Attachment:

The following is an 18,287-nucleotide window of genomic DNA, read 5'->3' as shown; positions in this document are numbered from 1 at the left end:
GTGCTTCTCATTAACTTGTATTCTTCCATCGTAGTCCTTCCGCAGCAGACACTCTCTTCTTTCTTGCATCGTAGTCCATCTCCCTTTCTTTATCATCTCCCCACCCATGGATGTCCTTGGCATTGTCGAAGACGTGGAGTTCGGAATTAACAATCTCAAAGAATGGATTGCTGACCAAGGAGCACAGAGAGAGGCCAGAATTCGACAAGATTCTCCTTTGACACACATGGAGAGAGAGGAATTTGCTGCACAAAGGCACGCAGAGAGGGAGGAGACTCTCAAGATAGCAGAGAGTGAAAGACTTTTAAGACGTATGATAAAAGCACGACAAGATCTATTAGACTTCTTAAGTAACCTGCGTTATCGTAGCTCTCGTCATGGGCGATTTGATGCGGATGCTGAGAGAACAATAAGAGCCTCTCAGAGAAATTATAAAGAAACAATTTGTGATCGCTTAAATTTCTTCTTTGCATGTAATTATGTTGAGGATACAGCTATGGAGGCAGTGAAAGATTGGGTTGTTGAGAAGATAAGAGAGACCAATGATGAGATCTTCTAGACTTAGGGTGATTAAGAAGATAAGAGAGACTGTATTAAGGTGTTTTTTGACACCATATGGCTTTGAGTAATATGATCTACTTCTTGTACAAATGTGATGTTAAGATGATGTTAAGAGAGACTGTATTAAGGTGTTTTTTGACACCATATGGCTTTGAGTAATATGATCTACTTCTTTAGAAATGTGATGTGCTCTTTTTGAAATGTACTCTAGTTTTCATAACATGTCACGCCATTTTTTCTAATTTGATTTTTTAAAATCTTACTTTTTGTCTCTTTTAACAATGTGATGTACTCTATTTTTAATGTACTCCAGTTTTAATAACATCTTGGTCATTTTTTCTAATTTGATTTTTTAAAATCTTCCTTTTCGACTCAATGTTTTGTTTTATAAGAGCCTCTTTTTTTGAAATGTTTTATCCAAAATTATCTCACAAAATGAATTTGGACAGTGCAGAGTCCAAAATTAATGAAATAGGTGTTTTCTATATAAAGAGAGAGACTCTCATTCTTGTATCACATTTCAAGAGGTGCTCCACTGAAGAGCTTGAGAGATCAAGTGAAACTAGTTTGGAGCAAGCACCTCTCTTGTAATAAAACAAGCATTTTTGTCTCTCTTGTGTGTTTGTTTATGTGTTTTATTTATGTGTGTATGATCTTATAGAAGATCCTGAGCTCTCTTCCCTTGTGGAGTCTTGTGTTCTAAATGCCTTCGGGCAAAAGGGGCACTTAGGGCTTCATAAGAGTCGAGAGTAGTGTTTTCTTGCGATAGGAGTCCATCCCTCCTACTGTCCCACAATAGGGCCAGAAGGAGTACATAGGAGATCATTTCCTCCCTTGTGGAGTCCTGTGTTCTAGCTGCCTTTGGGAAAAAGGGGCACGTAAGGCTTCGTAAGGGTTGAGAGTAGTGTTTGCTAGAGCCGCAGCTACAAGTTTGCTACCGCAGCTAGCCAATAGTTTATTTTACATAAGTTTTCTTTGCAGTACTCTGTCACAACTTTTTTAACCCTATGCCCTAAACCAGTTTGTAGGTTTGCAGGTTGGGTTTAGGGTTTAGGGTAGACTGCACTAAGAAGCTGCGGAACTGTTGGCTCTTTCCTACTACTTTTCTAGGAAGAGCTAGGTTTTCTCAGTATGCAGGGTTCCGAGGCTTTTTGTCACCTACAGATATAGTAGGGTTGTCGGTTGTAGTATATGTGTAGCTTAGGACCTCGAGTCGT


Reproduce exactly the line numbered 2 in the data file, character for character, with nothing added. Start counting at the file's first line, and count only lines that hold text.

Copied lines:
GTGCTTCTCATTAACTTGTATTCTTCCATCGTAGTCCTTCCGCAGCAGACACTCTCTTCTTTCTTGCATCGTAGTCCATCTCCCTTTCTTTATCATCTCCCCACCCATGGATGTCCTTGGCATTGTCGAAGACGTGGAGTTCGGAATTAACAATCTCAAAGAATGGATTGCTGACCAAGGAGCACAGAGAGAGGCCAGAATTCGACAAGATTCTCCTTTGACACACATGGAGAGAGAGGAATTTGCTGCACAAAGGCACGCAGAGAGGGAGGAGACTCTCAAGATAGCAGAGAGTGAAAGACTTTTAAGACGTATGATAAAAGCACGACAAGATCTATTAGACTTCTTAAGTAACCTGCGTTATCGTAGCTCTCGTCATGGGCGATTTGATGCGGATGCTGAGAGAACAATAAGAGCCTCTCAGAGAAATTATAAAGAAACAATTTGTGATCGCTTAAATTTCTTCTTTGCATGTAATTATGTTGAGGATACAGCTATGGAGGCAGTGAAAGATTGGGTTGTTGAGAAGATAAGAGAGACCAATGATGAGATCTTCTAGACTTAGGGTGATTAAGAAGATAAGAGAGACTGTATTAAGGTGTTTTTTGACACCATATGGCTTTGAGTAATATGATCTACTTCTTGTACAAATGTGATGTTAAGATGATGTTAAGAGAGACTGTATTAAGGTGTTTTTTGACACCATATGGCTTTGAGTAATATGATCTACTTCTTTAGAAATGTGATGTGCTCTTTTTGAAATGTACTCTAGTTTTCATAACATGTCACGCCATTTTTTCTAATTTGATTTTTTAAAATCTTACTTTTTGTCTCTTTTAACAATGTGATGTACTCTATTTTTAATGTACTCCAGTTTTAATAACATCTTGGTCATTTTTTCTAATTTGATTTTTTAAAATCTTCCTTTTCGACTCAATGTTTTGTTTTATAAGAGCCTCTTTTTTTGAAATGTTTTATCCAAAATTATCTCACAAAATGAATTTGGACAGTGCAGAGTCCAAAATTAATGAAATAGGTGTTTTCTATATAAAGAGAGAGACTCTCATTCTTGTATCACATTTCAAGAGGTGCTCCACTGAAGAGCTTGAGAGATCAAGTGAAACTAGTTTGGAGCAAGCACCTCTCTTGTAATAAAACAAGCATTTTTGTCTCTCTTGTGTGTTTGTTTATGTGTTTTATTTATGTGTGTATGATCTTATAGAAGATCCTGAGCTCTCTTCCCTTGTGGAGTCTTGTGTTCTAAATGCCTTCGGGCAAAAGGGGCACTTAGGGCTTCATAAGAGTCGAGAGTAGTGTTTTCTTGCGATAGGAGTCCATCCCTCCTACTGTCCCACAATAGGGCCAGAAGGAGTACATAGGAGATCATTTCCTCCCTTGTGGAGTCCTGTGTTCTAGCTGCCTTTGGGAAAAAGGGGCACGTAAGGCTTCGTAAGGGTTGAGAGTAGTGTTTGCTAGAGCCGCAGCTACAAGTTTGCTACCGCAGCTAGCCAATAGTTTATTTTACATAAGTTTTCTTTGCAGTACTCTGTCACAACTTTTTTAACCCTATGCCCTAAACCAGTTTGTAGGTTTGCAGGTTGGGTTTAGGGTTTAGGGTAGACTGCACTAAGAAGCTGCGGAACTGTTGGCTCTTTCCTACTACTTTTCTAGGAAGAGCTAGGTTTTCTCAGTATGCAGGGTTCCGAGGCTTTTTGTCACCTACAGATATAGTAGGGTTGTCGGTTGTAGTATATGTGTAGCTTAGGACCTCGAGTCGT